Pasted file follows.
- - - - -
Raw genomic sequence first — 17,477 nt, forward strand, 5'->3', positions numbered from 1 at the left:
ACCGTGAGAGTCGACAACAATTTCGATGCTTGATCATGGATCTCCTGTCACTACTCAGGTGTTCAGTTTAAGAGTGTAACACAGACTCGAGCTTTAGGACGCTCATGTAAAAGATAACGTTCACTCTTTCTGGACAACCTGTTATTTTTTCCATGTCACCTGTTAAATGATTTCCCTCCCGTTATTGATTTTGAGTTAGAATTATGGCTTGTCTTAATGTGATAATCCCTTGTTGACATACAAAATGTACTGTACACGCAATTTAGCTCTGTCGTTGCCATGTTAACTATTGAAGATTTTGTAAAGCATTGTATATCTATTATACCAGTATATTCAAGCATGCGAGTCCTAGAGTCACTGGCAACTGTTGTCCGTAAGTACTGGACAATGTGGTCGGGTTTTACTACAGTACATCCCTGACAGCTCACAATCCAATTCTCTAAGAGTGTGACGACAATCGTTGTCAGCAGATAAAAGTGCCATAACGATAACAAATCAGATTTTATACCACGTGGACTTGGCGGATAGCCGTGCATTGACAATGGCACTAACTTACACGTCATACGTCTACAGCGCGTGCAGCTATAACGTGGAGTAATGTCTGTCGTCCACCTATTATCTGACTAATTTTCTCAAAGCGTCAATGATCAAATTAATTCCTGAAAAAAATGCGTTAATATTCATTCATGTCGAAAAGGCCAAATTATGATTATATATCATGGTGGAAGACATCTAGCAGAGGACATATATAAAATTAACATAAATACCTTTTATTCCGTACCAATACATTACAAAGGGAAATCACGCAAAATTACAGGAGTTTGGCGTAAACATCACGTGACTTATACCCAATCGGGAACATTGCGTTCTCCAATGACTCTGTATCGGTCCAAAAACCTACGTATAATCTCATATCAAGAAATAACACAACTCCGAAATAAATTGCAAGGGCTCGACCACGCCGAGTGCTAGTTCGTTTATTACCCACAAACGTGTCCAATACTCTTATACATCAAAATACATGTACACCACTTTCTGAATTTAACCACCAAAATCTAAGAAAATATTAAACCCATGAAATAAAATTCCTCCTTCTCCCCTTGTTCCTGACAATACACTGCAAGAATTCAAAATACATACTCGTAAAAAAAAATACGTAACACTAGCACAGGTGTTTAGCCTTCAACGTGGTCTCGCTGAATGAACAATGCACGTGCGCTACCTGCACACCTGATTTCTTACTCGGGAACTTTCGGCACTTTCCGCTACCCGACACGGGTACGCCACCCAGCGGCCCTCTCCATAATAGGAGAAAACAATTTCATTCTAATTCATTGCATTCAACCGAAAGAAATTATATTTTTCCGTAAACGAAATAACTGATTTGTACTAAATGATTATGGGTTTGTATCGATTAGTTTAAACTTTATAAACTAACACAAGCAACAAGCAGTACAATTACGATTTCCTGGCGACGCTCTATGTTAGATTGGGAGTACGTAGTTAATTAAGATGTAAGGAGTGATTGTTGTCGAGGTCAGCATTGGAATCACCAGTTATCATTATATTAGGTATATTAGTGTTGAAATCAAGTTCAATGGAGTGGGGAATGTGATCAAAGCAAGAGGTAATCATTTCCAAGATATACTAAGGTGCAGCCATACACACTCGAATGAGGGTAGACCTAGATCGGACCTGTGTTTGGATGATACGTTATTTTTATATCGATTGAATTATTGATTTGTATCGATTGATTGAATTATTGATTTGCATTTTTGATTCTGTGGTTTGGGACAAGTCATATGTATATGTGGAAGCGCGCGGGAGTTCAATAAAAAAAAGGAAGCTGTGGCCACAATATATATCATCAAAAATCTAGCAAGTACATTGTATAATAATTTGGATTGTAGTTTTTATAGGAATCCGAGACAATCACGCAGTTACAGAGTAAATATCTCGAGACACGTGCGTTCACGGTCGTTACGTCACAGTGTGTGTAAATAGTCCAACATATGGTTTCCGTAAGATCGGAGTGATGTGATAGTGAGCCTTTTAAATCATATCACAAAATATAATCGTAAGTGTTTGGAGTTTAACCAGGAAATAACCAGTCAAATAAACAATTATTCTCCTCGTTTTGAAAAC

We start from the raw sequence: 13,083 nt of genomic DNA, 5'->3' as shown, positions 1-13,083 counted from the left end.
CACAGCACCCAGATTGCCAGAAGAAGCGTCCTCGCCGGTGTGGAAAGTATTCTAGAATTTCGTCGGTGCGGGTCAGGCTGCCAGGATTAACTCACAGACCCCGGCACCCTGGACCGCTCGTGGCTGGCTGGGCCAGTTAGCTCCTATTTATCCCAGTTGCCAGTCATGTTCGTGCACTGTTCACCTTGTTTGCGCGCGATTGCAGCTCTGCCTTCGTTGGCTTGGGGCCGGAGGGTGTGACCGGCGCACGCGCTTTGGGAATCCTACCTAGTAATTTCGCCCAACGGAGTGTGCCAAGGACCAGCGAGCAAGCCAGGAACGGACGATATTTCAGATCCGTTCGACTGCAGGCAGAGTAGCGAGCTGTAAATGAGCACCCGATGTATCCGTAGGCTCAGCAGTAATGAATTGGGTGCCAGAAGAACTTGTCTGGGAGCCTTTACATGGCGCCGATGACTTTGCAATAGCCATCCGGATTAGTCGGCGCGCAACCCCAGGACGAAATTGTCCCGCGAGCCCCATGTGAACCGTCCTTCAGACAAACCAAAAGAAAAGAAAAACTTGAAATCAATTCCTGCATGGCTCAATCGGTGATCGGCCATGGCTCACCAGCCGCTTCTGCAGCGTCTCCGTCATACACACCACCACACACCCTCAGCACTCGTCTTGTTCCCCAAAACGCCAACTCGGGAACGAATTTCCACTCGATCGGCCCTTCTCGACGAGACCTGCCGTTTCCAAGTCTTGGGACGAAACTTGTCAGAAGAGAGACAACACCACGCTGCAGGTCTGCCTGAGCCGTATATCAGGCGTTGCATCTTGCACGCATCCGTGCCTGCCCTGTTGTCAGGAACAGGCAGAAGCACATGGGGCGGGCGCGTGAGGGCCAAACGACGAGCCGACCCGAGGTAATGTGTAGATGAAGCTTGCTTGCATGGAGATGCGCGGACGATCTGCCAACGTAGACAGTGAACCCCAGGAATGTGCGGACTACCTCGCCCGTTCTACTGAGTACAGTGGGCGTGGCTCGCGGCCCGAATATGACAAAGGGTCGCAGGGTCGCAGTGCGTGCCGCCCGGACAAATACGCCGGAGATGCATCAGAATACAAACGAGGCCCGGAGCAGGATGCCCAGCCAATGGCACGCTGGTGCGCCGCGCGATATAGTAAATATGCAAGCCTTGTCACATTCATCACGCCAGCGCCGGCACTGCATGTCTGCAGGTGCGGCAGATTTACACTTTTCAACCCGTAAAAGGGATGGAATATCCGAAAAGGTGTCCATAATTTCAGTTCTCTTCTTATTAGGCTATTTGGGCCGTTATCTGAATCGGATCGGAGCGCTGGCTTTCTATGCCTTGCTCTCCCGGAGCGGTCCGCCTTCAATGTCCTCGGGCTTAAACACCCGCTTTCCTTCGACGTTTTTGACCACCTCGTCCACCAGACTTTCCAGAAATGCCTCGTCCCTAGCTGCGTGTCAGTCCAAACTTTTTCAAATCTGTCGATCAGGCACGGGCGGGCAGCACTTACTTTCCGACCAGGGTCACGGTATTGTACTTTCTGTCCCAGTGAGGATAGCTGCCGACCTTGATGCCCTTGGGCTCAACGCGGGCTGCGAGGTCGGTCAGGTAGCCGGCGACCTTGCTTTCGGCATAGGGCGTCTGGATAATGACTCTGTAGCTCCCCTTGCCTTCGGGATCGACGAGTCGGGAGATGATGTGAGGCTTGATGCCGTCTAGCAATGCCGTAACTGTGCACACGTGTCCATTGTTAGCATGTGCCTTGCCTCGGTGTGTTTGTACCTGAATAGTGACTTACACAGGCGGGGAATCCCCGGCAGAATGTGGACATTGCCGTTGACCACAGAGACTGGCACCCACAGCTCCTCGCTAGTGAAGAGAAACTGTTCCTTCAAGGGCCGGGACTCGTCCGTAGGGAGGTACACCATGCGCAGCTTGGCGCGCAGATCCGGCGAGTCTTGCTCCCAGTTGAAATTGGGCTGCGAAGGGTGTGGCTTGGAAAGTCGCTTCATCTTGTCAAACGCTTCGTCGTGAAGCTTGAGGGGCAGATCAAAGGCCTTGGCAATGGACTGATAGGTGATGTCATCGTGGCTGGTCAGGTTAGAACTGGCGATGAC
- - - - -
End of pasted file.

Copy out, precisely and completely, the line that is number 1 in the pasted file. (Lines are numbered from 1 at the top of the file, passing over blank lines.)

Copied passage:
Raw genomic sequence first — 17,477 nt, forward strand, 5'->3', positions numbered from 1 at the left: